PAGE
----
One of the outstanding catastrophe bonds which has been considered most at risk of losses from hurricane, or superstorm, Sandy is U.S. insurer Chubb’s East Lane Re IV Ltd., particularly the Class B tranche of notes which have the lower trigger attachment point.East Lane Re IV has seen one of the largest mark-to-market price impacts of any exposed cat bond, suggesting that investors felt it was likely more exposed to the impact of hurricane Sandy.
East Lane Re IV provides Chubb with a source of multi-peril, including U.S. hurricanes in the northeast region, reinsurance cover on a per occurrence basis. The transaction uses an indemnity trigger based on the losses of a number of Chubb group subsidiaries including Federal Insurance Company.
The Class B tranche of notes has an indemnity attachment point of $2.15 billion of paid losses incurred by Chubb and its subsidiaries. Chubb recently announced that its losses from Sandy would be approximately $880 million before tax, or $570 million after tax, net of reinsurance recoverable and including an estimated reinsurance reinstatement premium. Chubb has a $500m retention on their reinsurance programme this year so we presume that the post-tax number is made up of $500m of retained losses and another $70m for estimated reinsurance reinstatement premiums.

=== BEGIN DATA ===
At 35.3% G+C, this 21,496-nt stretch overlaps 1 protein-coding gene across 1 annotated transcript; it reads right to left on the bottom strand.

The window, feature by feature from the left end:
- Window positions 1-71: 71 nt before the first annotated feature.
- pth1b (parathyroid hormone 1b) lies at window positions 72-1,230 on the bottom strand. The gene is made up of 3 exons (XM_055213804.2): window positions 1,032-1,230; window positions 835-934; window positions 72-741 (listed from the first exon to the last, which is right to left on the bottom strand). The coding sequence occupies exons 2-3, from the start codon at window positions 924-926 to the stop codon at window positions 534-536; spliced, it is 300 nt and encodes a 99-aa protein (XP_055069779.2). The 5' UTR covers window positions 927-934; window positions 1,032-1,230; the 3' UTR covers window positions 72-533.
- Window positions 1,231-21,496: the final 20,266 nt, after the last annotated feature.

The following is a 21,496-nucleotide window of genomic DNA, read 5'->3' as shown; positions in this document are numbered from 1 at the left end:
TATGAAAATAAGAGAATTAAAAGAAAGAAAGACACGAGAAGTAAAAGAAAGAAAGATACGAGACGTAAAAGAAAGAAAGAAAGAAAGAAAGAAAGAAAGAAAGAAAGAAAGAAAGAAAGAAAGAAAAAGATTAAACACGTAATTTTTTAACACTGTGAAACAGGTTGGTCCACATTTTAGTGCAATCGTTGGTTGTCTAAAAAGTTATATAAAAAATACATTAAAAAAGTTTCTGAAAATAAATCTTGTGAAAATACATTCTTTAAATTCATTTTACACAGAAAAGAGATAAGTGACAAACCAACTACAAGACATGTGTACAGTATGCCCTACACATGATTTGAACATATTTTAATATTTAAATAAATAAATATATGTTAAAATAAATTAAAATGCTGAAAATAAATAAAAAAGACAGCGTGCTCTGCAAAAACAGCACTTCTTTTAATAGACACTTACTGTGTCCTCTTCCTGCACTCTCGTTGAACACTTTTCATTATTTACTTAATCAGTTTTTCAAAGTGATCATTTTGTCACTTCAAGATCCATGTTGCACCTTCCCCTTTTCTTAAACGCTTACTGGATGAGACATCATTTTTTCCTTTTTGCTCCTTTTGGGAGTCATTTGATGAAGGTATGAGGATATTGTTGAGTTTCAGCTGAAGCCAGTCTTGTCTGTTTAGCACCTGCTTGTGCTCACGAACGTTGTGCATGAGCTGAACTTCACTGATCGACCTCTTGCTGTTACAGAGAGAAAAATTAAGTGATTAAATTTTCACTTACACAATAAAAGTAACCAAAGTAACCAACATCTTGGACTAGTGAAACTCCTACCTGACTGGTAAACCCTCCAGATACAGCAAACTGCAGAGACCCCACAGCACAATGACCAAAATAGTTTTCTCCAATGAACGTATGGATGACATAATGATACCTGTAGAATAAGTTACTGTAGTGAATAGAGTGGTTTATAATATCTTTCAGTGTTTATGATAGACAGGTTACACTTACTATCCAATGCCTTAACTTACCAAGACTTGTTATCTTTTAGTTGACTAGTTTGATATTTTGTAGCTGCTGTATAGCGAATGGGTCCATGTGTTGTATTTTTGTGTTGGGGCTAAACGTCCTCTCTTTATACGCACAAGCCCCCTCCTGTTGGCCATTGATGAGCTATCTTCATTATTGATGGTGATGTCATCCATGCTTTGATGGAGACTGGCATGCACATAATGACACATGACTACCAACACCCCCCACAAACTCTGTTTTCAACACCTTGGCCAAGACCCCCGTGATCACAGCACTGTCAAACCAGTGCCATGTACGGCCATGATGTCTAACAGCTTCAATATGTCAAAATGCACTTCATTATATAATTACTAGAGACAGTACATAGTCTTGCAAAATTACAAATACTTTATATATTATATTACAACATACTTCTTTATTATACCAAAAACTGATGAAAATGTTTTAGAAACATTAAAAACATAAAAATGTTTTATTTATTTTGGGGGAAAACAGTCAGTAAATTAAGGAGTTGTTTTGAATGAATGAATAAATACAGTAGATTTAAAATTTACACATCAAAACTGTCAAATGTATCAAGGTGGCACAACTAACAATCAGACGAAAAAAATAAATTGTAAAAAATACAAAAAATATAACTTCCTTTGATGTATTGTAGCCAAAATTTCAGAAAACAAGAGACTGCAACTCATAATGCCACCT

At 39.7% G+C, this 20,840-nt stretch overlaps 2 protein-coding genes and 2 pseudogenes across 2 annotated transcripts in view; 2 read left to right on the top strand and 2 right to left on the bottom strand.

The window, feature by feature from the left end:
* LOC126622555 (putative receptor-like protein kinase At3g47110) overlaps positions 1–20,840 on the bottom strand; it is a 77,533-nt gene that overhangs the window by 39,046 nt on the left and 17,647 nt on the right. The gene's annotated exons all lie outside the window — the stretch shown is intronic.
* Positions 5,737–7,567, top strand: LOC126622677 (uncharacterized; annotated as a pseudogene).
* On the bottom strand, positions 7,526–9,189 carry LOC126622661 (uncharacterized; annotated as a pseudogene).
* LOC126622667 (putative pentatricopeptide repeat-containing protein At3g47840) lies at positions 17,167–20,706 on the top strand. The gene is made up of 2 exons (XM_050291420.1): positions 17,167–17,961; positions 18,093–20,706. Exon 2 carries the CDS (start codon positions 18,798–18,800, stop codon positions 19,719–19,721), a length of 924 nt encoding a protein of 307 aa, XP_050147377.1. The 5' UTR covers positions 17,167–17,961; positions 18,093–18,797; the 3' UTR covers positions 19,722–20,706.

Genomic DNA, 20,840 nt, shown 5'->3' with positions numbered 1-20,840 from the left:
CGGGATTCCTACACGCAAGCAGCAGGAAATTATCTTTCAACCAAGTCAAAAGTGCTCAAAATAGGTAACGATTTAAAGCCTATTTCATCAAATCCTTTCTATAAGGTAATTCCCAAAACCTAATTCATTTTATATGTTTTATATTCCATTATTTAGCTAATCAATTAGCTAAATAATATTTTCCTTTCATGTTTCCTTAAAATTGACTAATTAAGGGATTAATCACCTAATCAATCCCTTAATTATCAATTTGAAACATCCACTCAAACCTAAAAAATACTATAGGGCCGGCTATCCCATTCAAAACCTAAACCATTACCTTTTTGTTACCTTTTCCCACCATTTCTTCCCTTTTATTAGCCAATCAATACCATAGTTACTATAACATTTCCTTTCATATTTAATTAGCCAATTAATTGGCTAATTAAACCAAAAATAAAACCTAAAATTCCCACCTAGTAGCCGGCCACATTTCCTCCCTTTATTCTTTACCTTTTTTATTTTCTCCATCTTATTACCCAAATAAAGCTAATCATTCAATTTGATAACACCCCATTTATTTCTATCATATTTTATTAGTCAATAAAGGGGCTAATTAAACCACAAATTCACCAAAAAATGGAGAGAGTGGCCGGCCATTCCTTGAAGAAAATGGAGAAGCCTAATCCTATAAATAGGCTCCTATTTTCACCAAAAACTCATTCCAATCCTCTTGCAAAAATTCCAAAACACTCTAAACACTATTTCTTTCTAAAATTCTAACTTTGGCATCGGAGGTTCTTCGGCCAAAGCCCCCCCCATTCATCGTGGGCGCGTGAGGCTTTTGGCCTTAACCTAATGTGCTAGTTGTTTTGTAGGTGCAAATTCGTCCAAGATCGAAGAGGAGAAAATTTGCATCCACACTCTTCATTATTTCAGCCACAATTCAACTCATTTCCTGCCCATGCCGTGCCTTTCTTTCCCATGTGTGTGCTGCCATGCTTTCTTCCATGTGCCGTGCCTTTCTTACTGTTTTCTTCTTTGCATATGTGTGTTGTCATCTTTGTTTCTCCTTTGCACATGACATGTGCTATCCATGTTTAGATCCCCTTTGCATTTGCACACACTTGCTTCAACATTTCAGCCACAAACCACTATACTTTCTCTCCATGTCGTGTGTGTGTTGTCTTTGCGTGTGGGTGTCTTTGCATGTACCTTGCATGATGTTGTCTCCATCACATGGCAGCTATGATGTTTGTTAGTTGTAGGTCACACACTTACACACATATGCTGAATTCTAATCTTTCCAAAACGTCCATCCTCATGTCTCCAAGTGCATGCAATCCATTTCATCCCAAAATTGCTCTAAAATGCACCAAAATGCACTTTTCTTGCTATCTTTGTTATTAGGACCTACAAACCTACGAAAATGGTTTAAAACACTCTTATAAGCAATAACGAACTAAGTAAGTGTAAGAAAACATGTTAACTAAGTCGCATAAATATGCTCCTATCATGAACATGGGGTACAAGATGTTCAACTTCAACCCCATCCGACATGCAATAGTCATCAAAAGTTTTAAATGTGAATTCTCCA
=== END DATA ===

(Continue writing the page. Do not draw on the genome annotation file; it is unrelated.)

So that means that Chub’s loss has eaten into their reinsurance cover, but at this time we don’t know how much exactly. With the cat bond attaching at $2.15 billion, there is over $1.5 billion worth of reinsurance protection to eat into first.
The East Lane Re IV Class B notes have been one of the most affected by mark-to-market losses from hurricane Sandy. Around the 7th of December the notes were priced at an average bid in the region of 86. They had been even lower than that, with bids for the East Lane Re IV notes coming in around the mid to high 70’s in the second week of November, so some recovery had begun already.
Now, having seen some of the latest pricing for these notes, they have climbed further to an average bid in the region of 97 at the end of last week. On one brokers pricing sheet that is an improvement of over 8 points in one week. This suggests that investors confidence in the Class B notes ability to avoid losses has increased and given where they are currently priced we suspect that Chubb’s loss has not been sufficient to trigger these notes.
There are still a number of industry loss and indemnity based cat bonds which are priced a little below par but none are pricing anywhere near the levels that East Lane Re IV dropped to. The only cat bond tranche which continues to look distressed is Swiss Re’s Successor Class V – F4 cat bond notes which are still priced down about 25% at bids of around 75. They now hold the dubious honour of being the tranche of cat bond notes thought to be most at risk of a loss due to Sandy by investors.
The bids and offers that are made for outstanding cat bond notes are a good measure of the investor markets sentiment for them. After a catastrophe event which causes mark-to-market losses sentiment of investors is a great way to establish whether a loss is likely or not. Given that investor sentiment for the East Lane Re VI Class B notes has been improving and has improved measurably since Chubb announced their loss estimate, we suspect this deal will escape Sandy unscathed.